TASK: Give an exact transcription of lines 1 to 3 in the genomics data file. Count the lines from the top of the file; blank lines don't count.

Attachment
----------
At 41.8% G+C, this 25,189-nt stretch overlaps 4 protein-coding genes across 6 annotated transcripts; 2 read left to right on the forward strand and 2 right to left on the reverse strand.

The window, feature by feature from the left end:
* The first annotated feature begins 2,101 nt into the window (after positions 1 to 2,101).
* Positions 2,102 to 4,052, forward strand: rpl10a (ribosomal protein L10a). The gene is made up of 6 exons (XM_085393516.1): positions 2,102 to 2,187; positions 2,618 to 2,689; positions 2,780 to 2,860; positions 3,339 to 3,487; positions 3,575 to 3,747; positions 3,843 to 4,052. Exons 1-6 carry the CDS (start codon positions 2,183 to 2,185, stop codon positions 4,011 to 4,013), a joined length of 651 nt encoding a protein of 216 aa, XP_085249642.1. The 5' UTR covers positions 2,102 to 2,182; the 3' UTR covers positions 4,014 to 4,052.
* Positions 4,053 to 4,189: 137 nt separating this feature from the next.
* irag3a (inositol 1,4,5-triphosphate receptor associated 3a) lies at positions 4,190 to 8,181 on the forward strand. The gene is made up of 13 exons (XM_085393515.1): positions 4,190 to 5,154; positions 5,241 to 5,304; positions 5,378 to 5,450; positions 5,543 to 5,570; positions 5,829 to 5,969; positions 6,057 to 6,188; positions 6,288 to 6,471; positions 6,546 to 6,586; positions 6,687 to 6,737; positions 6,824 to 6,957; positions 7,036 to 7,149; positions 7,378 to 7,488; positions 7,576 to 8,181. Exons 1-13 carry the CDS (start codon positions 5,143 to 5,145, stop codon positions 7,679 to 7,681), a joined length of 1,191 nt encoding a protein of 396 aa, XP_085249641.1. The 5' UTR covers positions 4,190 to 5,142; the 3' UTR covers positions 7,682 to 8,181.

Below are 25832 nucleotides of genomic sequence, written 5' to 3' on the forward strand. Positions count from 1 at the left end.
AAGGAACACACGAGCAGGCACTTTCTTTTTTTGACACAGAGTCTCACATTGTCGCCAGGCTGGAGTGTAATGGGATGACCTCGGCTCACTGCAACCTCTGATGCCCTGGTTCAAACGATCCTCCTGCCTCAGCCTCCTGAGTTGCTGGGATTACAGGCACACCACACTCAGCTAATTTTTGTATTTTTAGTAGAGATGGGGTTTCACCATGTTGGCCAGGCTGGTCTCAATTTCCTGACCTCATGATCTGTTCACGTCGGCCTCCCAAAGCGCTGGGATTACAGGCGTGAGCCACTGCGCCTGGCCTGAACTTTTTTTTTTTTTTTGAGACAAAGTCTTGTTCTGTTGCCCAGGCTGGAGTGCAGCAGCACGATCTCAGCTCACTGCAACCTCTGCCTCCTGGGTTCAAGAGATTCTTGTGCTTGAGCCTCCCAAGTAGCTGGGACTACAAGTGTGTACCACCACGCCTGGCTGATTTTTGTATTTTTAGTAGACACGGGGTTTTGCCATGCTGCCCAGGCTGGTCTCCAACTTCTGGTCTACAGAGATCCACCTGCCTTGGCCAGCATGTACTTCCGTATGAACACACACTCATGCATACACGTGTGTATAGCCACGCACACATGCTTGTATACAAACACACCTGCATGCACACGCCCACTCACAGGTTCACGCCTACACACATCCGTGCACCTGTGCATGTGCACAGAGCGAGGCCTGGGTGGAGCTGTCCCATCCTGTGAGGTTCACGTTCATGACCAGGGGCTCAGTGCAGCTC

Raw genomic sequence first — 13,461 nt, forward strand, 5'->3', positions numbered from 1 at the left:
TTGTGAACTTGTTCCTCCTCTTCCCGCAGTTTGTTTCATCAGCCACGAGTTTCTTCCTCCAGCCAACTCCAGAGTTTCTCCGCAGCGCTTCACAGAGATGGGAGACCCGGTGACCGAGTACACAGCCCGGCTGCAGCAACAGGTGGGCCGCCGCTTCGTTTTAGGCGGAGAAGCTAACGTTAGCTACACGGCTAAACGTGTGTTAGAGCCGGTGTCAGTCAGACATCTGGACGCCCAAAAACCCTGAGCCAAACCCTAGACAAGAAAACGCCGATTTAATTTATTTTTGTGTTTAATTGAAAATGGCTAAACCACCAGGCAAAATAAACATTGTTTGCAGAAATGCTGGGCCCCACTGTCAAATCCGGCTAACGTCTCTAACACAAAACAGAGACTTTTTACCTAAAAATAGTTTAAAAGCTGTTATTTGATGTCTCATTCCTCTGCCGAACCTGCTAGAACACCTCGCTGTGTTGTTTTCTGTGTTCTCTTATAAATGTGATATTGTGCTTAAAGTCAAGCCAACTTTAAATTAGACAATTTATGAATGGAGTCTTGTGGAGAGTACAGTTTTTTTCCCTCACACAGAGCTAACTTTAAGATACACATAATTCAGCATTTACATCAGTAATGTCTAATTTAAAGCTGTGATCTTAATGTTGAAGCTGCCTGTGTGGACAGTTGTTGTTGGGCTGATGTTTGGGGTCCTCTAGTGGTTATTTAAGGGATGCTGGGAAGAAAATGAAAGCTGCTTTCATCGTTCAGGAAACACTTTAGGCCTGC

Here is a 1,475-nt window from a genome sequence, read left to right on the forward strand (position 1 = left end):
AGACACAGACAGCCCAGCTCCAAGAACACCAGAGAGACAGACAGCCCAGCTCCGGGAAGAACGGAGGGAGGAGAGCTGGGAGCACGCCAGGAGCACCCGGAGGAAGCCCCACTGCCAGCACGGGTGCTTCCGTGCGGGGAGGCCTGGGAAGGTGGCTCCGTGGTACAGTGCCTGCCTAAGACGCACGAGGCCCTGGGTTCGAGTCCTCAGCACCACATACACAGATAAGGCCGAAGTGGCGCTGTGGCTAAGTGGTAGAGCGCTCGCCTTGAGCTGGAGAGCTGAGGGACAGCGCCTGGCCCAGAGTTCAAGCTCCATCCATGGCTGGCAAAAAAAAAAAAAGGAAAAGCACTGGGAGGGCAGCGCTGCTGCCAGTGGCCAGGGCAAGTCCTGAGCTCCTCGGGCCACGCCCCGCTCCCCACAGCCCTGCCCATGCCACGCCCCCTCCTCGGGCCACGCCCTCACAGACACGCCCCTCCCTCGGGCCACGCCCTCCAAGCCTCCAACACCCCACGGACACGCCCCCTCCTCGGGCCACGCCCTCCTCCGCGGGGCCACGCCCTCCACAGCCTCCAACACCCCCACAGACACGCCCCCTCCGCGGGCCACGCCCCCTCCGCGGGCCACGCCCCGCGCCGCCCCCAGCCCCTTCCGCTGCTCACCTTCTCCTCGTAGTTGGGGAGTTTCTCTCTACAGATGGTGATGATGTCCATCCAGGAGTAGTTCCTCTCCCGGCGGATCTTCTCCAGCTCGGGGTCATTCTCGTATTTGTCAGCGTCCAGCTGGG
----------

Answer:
At 41.8% G+C, this 25,189-nt stretch overlaps 4 protein-coding genes across 6 annotated transcripts; 2 read left to right on the forward strand and 2 right to left on the reverse strand.

The window, feature by feature from the left end:
* The first annotated feature begins 2,101 nt into the window (after positions 1 to 2,101).